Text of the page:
Take It Or Leave It

Would you rent this one bedroom in Greenpoint and ride the ferry to Manhattan, for $3,315?

This apartment is a nine-minute walk to the ferry stop at India Street. The photos are of a sample apartment in the building.

City View Living/StreetEasy

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The recent proliferation of ferry routes in New York City has done two things: It offers a new means of transportation into Manhattan and creates new options for apartment hunters looking for neighborhoods within commuting distance of NYC.

But with ferry stops located on the waterfront (naturally)—on the fringe of a neighbohood—your commute to the ferry becomes an issue. For many people, the walk to the ferry is a hike, for others, their apartment building offers shuttle service to ferry stops. Both the NYC Ferry and NY Waterway also provide free shuttles to certain landings.

The walk to the ferry stop won’t be too much of an issue with this one-bedroom apartment, 26 West St., #5G, in a luxury doorman building in Greepoint, Brooklyn. It’s a nine-minute walk to the ferry stop at India Street, and then a 13-minute ferry ride to Manhattan. (It’s also a short walk to the G train at Nassau Avenue, if you don't need to go into Manhattan.)

It’s asking $3,315 with no fee, reflecting a $285 discount about two weeks ago. (The median asking rent in Greenpoint is $2,795, according to StreetEasy.)

However, you get a lot for the money: The building has a doorman, concierge, package room, cold storage, laundry, and dry-cleaning service. There’s a business center with Apple computers, a furnished courtyard with barbecue grills, game room, gym, furnished rooftop with grills, and a parking garage.

Many of the apartments here have a private balcony, floor-to-ceiling windows, central heating and cooling, and a built-in Bluetooth stereo system. Kitchens have breakfast bars and Samsung appliances, including dishwasher and microwave. 

The downside appears to be a lack of space. It’s not clear how large this apartment is—there’s no square footage listed, or a floor plan included, which is common with NYC rental listings. There’s not a lot of furniture in the images and they still don’t look empty.

But with a gym, game room, rooftop, courtyard, and so on, you don’t necessarily need to hole up in your apartment when you’re home.

It’s kind of like co-living, but without the Kumbaya. Do you agree?

As always, when weighing New York City apartment listings, we turn to our Take It Or Leave It experts: Constantine Valhouli, founder of real estate research and analytics firm NeighborhoodX, freelance writer Lambeth Hochwald, and myself.

But first, here are pictures of the apartment.

Pros & cons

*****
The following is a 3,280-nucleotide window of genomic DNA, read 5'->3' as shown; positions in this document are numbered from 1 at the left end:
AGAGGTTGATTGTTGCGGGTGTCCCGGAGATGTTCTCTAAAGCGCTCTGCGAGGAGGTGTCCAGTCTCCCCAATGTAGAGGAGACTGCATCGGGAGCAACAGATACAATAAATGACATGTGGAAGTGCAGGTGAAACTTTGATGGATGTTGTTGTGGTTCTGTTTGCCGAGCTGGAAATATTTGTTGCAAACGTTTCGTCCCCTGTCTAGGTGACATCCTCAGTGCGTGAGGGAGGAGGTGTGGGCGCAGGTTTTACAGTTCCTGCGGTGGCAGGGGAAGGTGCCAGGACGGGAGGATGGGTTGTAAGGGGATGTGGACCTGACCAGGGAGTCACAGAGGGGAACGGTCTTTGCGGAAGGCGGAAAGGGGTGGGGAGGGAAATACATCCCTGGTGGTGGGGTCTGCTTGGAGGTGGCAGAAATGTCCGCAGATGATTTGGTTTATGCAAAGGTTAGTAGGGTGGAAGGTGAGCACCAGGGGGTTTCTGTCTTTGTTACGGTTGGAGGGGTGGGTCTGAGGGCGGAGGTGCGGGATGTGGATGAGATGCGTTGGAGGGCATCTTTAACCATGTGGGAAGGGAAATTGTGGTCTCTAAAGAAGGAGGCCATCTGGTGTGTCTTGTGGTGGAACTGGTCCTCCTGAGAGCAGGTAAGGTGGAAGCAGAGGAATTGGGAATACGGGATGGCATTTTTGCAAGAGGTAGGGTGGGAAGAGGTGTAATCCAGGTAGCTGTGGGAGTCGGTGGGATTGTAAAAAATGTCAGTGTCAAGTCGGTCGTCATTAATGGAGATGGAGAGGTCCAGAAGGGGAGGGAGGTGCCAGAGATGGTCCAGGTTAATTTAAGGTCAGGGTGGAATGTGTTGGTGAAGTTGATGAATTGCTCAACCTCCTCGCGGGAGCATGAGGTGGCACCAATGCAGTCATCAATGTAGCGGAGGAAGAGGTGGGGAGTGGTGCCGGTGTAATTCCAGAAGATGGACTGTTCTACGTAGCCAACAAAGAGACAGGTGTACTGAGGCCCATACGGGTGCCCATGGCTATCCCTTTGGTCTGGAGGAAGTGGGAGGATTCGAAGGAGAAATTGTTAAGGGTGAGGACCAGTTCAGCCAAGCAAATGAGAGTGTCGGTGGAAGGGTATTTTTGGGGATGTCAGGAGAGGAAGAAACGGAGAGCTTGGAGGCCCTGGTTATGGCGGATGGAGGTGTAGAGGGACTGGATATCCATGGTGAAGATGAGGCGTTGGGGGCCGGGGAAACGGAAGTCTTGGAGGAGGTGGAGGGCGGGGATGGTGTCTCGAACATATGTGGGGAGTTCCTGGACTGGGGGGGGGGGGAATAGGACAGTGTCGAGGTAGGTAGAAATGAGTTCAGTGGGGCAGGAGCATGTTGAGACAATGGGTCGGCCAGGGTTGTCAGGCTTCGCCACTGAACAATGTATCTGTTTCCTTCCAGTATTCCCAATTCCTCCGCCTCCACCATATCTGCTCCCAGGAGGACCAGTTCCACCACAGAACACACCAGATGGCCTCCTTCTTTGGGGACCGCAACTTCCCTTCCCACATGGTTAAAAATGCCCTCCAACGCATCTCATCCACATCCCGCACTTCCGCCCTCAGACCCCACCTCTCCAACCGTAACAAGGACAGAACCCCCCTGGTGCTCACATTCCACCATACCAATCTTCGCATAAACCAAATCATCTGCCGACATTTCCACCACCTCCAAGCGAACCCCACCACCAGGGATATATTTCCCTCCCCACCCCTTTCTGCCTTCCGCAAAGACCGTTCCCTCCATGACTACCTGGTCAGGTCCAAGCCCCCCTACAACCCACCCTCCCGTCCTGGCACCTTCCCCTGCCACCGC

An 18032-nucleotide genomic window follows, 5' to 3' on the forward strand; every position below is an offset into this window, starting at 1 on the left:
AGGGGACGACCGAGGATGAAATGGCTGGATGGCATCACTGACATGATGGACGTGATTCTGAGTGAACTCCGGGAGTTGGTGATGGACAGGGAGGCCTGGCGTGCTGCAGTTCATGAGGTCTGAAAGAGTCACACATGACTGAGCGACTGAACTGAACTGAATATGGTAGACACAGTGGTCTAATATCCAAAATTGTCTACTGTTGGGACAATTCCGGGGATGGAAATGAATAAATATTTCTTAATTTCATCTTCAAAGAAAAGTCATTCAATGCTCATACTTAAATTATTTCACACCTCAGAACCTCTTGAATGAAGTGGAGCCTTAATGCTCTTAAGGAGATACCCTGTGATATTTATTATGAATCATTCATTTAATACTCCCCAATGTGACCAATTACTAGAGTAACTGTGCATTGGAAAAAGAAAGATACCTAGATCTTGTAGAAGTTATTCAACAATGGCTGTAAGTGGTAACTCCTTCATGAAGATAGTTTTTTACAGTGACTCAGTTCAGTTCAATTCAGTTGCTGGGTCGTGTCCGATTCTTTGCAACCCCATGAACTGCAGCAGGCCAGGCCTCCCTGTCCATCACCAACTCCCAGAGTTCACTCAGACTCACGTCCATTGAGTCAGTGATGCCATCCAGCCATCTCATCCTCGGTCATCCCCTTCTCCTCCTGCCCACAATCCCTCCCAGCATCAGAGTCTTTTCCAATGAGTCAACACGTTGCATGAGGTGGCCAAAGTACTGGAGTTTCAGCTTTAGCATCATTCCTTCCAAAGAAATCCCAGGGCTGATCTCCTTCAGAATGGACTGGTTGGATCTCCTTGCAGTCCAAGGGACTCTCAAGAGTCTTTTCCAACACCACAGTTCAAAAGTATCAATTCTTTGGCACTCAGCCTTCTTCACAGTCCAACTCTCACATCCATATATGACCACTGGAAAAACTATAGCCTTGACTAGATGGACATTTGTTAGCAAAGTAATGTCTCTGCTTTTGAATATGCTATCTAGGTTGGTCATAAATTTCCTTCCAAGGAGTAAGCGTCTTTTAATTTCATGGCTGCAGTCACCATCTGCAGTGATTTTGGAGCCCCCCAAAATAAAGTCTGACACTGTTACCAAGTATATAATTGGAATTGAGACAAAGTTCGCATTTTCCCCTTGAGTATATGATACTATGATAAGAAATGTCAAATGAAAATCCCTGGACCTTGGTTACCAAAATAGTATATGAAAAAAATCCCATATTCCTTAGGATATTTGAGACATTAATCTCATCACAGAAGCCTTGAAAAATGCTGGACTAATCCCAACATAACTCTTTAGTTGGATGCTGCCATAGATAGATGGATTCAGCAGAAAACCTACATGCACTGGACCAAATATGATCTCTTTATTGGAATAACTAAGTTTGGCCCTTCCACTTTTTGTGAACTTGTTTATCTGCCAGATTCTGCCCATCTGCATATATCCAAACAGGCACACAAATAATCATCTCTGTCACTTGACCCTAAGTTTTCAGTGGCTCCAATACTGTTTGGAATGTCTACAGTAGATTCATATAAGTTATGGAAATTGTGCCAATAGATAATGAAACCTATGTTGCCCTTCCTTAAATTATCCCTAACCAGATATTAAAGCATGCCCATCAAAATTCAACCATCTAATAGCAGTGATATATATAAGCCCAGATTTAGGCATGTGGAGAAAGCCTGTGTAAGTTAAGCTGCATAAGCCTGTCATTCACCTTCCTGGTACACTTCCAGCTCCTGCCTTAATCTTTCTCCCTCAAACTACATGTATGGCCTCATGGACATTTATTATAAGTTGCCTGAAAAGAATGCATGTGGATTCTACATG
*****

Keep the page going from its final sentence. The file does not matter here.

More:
“You won't need to pay for a WeWork space if you lease this because the common spaces look just like those co-working spaces, and, quite frankly, why schlep to one of those when you can start-up your entrepreneurial venture right in your own building?" —Lambeth Hochwald

“The design of this building feels like a mix of last-cycle Industrial Brooklyn visual tropes (salvaged wood! Like, an entire Vermont farmhouse's worth of salvaged wood) along with of-the-moment Instagram Generation retro-modernism (Moroccan tiles! Like, an entire room full of 'em). But I think it's a rather good reflection of where Greenpoint is today—at the intersection of Manhattan prices and a dodgy L train.” — Constantine Valhouli 

“You typically see apartments in amenity-laden buildings like this priced much higher than the median, so this is a good deal. There’s lots of lounge spaces here too, which more than makes up for the apartment being on the small side. The ferry is a much more pleasant way to commute to Manhattan, so not having to rely on the subway is a bonus. It will make up for when you do actually have to take multiple subways in order to get to Manhattan—a real pain.” —Jennifer White Karp

Whom is it good for

“Someone getting a business off the ground—who has zero interest in Manhattan and plans to be immersed in all things Brooklyn.” —Hochwald

"The apartment feels rather spacious from the sample photos. There's a lot that a good architect and designer can do with 400 square feet or so and this feels thoughtfully laid out. That said, it's still a hobbit-sized apartment, and it IS almost $3,315 a month. So ... a hobbit? A wealthy hobbit?” —Valhouli 

“A couple who can split the rent and make use of the lounge space when the apartment feels too crowded for two people.” —White Karp

Take it or leave it

TAKE IT. “And prepare to use every single amenity!” —Hochwald​​​​​​​

TAKE IT. “It might be a lot of money right now, but with the way NYC real estate works, no matter what you're paying for your rent at this time, one day in the future you'll be able to amaze future generations by being that person at the bar, "Oh, Greenpoint? I lived there in 2019 for just over $3,000 per month" in the way we marvel at the last generation who paid $300 a month for their Village apartments.” —Valhouli

TAKE IT. “And act fast. A studio there spent only a day on the market.” —White Karp